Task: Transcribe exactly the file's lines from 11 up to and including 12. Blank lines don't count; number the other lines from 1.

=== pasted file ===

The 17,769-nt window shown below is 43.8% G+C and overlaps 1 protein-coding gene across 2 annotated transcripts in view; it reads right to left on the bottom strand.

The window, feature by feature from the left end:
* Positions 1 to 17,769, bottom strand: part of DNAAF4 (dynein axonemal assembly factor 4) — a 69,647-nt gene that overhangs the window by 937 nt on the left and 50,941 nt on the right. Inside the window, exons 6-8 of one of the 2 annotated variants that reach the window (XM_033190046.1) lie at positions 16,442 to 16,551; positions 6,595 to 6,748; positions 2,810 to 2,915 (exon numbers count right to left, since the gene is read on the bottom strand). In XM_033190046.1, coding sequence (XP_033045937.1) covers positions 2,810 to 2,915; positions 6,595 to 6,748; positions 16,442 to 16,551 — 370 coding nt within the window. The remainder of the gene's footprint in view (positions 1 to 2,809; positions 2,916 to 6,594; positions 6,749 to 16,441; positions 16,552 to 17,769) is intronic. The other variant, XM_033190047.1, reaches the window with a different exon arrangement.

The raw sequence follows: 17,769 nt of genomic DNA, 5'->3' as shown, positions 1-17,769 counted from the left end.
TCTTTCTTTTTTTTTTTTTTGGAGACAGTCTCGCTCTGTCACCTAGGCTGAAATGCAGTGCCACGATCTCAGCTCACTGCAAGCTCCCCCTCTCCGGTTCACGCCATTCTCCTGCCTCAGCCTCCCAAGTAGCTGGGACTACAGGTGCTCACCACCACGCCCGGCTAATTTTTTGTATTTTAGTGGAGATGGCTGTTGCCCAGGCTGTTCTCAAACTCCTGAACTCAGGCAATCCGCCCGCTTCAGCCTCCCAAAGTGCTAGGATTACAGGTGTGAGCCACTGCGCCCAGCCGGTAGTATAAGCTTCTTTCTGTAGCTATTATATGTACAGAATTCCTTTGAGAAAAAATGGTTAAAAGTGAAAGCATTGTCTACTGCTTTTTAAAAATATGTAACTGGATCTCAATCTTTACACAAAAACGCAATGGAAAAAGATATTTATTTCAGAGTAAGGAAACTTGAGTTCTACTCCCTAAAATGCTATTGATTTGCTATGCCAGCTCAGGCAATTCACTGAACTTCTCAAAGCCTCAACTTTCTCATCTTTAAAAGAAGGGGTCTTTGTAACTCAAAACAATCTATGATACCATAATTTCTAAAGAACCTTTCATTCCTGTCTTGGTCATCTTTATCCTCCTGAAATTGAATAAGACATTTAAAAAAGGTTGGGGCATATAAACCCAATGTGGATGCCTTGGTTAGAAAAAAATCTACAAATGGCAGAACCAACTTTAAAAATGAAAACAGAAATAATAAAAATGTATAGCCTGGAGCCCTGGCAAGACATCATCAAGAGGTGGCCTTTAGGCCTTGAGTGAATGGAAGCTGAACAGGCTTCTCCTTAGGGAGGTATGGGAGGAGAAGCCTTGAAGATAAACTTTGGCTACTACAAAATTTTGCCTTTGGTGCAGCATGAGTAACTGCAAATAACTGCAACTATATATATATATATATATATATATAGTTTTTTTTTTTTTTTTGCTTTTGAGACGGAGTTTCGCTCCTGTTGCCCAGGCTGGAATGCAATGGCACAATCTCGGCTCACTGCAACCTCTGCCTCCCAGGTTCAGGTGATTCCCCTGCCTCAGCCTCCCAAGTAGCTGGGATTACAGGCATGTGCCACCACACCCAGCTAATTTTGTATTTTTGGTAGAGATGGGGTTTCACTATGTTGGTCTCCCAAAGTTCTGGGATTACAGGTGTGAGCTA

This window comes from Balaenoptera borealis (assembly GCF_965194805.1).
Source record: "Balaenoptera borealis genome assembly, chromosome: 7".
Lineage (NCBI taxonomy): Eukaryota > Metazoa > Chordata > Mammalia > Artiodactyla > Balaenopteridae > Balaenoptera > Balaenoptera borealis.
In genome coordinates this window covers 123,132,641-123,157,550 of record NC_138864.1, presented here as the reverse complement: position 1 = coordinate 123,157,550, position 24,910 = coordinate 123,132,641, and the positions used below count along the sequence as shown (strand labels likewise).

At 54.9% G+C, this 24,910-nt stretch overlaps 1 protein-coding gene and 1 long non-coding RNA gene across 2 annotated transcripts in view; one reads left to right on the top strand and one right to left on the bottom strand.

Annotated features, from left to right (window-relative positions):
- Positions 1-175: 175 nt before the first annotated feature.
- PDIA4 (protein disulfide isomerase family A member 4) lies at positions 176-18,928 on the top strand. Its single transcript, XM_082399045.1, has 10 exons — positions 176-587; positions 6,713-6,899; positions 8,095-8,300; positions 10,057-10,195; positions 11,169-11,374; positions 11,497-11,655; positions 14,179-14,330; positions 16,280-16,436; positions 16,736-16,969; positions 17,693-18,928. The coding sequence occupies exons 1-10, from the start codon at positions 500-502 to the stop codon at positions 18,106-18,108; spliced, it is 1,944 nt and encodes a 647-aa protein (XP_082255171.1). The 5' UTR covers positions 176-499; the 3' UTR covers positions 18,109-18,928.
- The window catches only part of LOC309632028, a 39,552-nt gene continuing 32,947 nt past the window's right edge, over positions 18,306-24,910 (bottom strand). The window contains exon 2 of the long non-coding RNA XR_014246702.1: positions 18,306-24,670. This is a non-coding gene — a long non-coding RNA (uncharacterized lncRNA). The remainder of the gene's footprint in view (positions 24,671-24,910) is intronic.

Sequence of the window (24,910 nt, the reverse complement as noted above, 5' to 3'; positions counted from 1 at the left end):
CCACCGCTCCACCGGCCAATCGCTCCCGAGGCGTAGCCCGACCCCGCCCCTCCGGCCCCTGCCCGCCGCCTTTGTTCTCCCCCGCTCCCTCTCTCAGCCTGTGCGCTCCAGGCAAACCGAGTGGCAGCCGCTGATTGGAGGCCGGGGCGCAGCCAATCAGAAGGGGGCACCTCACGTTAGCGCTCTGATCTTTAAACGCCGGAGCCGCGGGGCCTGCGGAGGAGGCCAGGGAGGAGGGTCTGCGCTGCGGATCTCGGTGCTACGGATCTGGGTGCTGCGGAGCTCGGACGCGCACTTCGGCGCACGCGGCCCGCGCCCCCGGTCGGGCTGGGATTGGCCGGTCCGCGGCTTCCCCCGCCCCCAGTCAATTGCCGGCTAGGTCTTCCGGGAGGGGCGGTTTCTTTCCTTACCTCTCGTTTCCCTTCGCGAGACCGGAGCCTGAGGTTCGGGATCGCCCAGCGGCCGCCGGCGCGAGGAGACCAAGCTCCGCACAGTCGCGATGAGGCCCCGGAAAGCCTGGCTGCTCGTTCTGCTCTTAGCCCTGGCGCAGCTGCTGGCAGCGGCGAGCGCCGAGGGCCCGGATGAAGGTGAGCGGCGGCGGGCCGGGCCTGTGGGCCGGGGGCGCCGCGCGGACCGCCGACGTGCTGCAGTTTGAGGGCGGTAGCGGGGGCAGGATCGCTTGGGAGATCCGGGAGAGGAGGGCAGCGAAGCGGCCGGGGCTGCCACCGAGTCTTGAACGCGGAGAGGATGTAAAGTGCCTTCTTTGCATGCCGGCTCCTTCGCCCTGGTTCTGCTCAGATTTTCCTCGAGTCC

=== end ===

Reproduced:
Annotated features, from left to right (window-relative positions):
- Positions 1-175: 175 nt before the first annotated feature.